Saturday, January 25, 2014

This Isn't the Way to Debate an Issue

Professor Denny Burk, on his well-known blog espousing a hierarchical view of male-female relations in Christianity, recently wrote a rebuttal of a post by Sarah Bessey (author of Jesus Feminist) in which she pushed back against the view of marriage that says "the husband is head of the home."  Here is a series of quotes from Burk's article that highlights the general stance he took:
The unblushing error of this statement is breathtaking. It is a stark denial of the straightforward teaching of scripture. . . I simply want to point out that egalitarian hermeneutics are not benign. They cater to the egalitarian spirit of the age by suppressing what the Bible actually teaches. . . We are not playing games here. The hermeneutics of egalitarianism are serious error and are harmful.
Retha at Biblical Personhood and Greg at That's It on a Cracker! have done a great job of responding to Burk's actual arguments.  But I would like to talk about something else.

Here are some of the things Sarah Bessey said in the post Burk was writing about, to voice her disagreement with Candace Cameron Bure's new book:
I believe that Candace Cameron Bure is wrong here. . . This method or strategy may well be how her marriage works – and if so, lovely – but it’s not necessarily biblical. . . Not only is the idea that wives alone are to submit to their husbands poor exegesis, it is damaging. It is damaging to the image of God carried in women and in men.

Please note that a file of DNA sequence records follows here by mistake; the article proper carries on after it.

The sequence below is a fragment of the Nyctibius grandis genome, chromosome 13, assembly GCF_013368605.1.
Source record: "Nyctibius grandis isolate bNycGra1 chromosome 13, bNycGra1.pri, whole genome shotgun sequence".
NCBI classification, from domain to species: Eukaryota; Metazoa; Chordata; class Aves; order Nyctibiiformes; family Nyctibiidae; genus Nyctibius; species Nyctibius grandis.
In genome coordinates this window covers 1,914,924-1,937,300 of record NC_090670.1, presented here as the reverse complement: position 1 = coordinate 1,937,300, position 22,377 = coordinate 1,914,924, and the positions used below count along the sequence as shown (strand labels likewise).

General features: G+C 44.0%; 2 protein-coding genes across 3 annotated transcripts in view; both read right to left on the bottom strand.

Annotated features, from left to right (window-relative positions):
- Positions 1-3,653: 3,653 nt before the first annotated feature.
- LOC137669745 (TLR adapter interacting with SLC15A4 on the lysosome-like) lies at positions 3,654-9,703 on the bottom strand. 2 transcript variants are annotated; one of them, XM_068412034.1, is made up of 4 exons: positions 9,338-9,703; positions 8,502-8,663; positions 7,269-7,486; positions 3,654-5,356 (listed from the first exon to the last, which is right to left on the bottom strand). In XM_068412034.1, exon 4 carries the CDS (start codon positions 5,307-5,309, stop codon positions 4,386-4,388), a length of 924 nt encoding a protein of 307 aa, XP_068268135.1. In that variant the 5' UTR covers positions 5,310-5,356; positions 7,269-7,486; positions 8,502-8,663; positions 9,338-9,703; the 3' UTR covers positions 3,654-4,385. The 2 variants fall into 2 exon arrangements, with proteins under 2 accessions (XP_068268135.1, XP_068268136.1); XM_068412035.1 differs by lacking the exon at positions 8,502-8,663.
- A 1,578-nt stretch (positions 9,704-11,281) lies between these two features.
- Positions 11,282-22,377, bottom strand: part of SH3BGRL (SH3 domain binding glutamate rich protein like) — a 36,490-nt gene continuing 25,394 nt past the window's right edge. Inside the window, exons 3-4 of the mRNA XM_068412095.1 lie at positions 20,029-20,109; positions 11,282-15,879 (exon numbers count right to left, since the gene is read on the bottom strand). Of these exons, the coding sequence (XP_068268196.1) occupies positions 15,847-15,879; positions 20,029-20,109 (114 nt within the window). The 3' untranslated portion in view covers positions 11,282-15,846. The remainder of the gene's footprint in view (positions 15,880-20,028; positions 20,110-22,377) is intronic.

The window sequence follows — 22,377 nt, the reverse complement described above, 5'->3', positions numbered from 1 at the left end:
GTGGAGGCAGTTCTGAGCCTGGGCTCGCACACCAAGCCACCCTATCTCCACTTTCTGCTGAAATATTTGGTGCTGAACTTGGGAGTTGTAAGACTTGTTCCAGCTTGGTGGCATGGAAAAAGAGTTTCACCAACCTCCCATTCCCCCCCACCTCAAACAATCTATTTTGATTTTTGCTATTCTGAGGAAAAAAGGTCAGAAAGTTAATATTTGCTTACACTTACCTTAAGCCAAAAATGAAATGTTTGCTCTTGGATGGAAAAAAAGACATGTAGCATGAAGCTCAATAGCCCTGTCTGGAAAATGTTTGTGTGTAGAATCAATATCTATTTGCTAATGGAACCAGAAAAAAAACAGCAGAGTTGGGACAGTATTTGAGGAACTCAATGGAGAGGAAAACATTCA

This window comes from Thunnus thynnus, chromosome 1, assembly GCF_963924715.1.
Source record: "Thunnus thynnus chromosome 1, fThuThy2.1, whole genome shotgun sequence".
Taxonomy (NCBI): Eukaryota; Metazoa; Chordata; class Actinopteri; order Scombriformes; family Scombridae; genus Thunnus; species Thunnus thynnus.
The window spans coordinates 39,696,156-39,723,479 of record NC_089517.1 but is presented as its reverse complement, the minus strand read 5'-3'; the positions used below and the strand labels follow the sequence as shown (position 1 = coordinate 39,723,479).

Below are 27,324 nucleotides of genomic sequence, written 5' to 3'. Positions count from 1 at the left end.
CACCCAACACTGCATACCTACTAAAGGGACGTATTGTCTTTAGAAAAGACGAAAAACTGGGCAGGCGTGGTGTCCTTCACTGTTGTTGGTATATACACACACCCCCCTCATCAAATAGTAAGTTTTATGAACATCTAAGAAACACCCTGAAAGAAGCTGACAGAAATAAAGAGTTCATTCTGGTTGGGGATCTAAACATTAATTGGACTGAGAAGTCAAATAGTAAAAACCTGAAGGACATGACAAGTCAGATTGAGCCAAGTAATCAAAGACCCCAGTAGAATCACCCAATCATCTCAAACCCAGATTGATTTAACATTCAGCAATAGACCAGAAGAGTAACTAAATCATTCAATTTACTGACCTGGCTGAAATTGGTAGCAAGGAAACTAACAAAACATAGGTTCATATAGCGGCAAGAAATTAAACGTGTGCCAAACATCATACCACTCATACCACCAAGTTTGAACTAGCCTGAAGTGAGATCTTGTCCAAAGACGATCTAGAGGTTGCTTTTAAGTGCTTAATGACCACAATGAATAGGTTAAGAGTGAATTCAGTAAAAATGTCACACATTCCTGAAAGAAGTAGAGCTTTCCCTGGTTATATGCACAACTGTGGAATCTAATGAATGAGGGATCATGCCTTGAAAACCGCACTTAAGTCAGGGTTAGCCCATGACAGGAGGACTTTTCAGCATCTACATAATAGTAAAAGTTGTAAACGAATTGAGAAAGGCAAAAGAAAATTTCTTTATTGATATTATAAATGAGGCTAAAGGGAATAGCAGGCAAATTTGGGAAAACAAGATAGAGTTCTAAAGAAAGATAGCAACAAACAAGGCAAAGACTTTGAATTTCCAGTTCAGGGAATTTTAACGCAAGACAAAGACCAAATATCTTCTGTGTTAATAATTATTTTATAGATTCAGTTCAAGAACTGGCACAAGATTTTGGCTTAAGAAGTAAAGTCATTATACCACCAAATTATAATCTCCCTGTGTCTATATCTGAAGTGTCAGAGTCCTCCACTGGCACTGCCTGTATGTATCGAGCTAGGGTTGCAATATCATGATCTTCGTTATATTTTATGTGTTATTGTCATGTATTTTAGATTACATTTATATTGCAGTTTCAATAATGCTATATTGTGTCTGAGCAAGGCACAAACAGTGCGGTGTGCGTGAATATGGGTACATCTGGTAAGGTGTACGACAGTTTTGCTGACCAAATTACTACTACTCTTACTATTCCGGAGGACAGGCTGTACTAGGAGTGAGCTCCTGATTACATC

Notice what Burk does that Bessey does not.  Bessey voices in no uncertain terms that she disagrees with the hierarchical (aka "complementarian") way of reading the Bible when it comes to men and women. She states unequivocably that she believes the hierarchical view is "wrong" and "damaging." But what she does not do is attack the moral integrity of the person she is disagreeing with.  She says she believes Bure is in error; she does not call that error "unblushing."  She does not accuse Bure of being in "stark denial" of what the Bible absolutely says. She does not imply that Bure's Christian faith is somehow compromised by "catering to the spirit of the age."

The problem is not that Burk disagrees with Bessey.  The problem is that Burk couches his opponent’s arguments in such terms as “unblushing error” and “stark denial,” indicating that the opposing view isn't just disagreement or even error, but moral failing. And Burk is not the only one to use this method of debate. It starts by assuming there is only one possible way to understand Scripture unless one is actually being morally dishonest– and then uses words of righteous shock at the immorality of those who read the same Scriptures but understand them differently.  This puts the argument on a false footing from the start. The reader is encouraged not to simply examine each argument on its own merit, but to take one side because to do otherwise is sin.

Here are a few other examples, taken at random from various comments on blogs I frequent: